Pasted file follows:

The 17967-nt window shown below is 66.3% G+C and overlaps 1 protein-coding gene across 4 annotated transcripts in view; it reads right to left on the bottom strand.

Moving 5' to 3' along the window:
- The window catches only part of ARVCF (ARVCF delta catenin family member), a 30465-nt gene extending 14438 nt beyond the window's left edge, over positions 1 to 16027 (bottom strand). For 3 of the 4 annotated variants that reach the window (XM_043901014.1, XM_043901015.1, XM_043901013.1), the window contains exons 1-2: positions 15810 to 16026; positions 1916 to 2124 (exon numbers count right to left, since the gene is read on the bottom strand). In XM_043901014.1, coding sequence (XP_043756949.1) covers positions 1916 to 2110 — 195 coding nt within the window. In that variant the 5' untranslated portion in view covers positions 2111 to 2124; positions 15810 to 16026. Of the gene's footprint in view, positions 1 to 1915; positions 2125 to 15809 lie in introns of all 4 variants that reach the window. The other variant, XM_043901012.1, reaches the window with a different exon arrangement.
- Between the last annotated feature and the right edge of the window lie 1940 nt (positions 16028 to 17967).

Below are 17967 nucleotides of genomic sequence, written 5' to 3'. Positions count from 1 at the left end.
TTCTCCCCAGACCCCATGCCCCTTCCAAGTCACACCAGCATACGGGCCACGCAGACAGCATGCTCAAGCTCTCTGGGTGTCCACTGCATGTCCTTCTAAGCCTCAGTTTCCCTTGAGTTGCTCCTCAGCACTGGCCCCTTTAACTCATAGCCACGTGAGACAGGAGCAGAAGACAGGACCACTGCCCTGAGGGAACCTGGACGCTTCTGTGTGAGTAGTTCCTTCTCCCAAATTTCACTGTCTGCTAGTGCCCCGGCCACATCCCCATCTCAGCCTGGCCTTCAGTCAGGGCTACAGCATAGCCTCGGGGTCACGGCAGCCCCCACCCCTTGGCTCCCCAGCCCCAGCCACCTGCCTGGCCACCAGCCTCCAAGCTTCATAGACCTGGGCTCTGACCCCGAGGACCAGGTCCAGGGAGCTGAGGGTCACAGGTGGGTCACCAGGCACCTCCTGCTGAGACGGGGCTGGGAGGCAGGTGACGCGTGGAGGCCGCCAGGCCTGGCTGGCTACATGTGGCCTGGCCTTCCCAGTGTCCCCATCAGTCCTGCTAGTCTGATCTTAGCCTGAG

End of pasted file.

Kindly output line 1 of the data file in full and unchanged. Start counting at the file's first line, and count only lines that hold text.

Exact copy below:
The 17967-nt window shown below is 66.3% G+C and overlaps 1 protein-coding gene across 4 annotated transcripts in view; it reads right to left on the bottom strand.